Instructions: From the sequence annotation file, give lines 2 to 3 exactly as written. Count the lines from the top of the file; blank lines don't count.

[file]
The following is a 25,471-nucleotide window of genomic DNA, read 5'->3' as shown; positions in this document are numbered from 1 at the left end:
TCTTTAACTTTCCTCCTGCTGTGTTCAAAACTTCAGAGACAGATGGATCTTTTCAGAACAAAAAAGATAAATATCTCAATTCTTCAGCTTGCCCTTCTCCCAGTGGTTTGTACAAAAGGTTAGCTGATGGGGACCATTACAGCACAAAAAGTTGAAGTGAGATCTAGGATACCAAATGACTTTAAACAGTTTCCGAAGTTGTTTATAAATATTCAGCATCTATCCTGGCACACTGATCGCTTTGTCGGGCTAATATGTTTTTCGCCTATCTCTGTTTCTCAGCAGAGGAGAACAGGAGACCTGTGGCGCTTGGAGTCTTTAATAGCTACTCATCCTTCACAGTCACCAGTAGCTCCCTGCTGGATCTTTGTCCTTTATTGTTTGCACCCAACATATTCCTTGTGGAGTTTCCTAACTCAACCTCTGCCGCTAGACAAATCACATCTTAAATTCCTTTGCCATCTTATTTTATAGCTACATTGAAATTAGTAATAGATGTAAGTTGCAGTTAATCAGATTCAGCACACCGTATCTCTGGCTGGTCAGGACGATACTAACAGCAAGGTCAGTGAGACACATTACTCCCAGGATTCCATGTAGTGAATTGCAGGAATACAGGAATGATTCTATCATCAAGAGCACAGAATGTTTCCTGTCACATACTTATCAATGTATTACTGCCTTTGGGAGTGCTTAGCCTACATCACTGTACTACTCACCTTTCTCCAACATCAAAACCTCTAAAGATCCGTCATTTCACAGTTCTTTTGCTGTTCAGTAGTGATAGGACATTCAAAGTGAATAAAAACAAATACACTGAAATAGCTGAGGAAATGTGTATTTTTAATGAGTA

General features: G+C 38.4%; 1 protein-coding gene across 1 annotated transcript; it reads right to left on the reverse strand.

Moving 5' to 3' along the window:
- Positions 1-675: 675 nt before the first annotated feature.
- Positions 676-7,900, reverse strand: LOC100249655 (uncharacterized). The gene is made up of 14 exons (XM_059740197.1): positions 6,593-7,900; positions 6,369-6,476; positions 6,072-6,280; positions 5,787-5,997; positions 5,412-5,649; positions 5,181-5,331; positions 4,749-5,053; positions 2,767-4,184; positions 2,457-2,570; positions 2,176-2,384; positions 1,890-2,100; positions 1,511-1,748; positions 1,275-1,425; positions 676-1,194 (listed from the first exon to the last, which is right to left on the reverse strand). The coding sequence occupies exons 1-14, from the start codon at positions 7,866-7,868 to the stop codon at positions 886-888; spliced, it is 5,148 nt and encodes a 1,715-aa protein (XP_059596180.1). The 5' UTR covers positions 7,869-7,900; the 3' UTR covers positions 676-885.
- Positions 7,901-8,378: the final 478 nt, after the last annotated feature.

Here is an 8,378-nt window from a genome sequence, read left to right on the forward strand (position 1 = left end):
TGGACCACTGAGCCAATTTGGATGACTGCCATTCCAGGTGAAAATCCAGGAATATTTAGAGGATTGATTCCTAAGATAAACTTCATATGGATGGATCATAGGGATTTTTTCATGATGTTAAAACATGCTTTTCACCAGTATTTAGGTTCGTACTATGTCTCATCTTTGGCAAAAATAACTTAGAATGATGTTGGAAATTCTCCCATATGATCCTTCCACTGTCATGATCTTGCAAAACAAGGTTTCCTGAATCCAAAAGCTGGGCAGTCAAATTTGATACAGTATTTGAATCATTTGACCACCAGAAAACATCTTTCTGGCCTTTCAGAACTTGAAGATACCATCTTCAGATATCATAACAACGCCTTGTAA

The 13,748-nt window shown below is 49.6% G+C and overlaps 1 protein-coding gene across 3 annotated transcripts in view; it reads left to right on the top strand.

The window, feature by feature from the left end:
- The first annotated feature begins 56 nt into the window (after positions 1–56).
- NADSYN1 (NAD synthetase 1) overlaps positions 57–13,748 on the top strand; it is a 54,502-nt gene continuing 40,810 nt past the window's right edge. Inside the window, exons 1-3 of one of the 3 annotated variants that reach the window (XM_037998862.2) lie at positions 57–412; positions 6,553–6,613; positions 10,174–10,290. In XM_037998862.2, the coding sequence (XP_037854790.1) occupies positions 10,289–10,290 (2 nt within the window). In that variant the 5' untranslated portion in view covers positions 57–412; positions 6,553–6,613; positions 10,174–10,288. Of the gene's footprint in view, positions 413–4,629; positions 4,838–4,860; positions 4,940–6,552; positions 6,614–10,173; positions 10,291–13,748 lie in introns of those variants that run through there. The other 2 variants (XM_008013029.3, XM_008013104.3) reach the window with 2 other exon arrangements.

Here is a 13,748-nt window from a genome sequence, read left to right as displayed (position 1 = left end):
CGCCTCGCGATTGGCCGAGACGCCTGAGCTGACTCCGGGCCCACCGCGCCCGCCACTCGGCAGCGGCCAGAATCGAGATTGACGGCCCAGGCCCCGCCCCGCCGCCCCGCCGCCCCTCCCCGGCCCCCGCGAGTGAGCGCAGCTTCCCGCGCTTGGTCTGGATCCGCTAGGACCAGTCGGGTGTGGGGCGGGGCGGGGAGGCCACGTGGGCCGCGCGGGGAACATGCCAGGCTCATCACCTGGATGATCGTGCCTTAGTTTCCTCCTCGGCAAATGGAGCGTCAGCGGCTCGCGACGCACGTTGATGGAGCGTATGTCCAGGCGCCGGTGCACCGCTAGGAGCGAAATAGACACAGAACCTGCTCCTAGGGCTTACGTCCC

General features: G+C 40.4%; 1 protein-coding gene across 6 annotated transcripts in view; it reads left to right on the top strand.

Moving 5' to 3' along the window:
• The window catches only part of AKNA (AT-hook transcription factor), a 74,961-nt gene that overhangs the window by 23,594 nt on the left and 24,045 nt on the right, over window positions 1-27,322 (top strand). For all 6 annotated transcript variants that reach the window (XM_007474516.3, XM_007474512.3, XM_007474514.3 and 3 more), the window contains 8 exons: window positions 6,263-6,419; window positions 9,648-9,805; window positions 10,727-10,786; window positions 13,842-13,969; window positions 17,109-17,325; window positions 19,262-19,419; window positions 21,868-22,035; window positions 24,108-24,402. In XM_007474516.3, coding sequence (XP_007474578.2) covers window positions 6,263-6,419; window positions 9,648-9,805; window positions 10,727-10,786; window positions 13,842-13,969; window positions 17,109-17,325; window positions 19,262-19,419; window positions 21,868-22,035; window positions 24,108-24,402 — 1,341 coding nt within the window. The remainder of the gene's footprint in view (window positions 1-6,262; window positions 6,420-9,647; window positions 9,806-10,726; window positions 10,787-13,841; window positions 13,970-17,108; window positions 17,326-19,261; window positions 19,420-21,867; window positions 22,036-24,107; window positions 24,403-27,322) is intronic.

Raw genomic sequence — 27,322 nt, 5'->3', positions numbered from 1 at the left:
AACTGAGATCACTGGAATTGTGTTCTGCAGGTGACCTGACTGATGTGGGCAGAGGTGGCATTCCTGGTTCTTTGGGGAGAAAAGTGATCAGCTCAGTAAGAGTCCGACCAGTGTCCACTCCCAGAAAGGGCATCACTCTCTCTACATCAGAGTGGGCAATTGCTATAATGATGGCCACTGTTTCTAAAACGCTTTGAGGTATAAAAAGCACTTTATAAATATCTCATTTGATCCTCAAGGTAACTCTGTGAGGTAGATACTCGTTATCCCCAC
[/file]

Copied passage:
TCTTTAACTTTCCTCCTGCTGTGTTCAAAACTTCAGAGACAGATGGATCTTTTCAGAACAAAAAAGATAAATATCTCAATTCTTCAGCTTGCCCTTCTCCCAGTGGTTTGTACAAAAGGTTAGCTGATGGGGACCATTACAGCACAAAAAGTTGAAGTGAGATCTAGGATACCAAATGACTTTAAACAGTTTCCGAAGTTGTTTATAAATATTCAGCATCTATCCTGGCACACTGATCGCTTTGTCGGGCTAATATGTTTTTCGCCTATCTCTGTTTCTCAGCAGAGGAGAACAGGAGACCTGTGGCGCTTGGAGTCTTTAATAGCTACTCATCCTTCACAGTCACCAGTAGCTCCCTGCTGGATCTTTGTCCTTTATTGTTTGCACCCAACATATTCCTTGTGGAGTTTCCTAACTCAACCTCTGCCGCTAGACAAATCACATCTTAAATTCCTTTGCCATCTTATTTTATAGCTACATTGAAATTAGTAATAGATGTAAGTTGCAGTTAATCAGATTCAGCACACCGTATCTCTGGCTGGTCAGGACGATACTAACAGCAAGGTCAGTGAGACACATTACTCCCAGGATTCCATGTAGTGAATTGCAGGAATACAGGAATGATTCTATCATCAAGAGCACAGAATGTTTCCTGTCACATACTTATCAATGTATTACTGCCTTTGGGAGTGCTTAGCCTACATCACTGTACTACTCACCTTTCTCCAACATCAAAACCTCTAAAGATCCGTCATTTCACAGTTCTTTTGCTGTTCAGTAGTGATAGGACATTCAAAGTGAATAAAAACAAATACACTGAAATAGCTGAGGAAATGTGTATTTTTAATGAGTA

General features: G+C 38.4%; 1 protein-coding gene across 1 annotated transcript; it reads right to left on the reverse strand.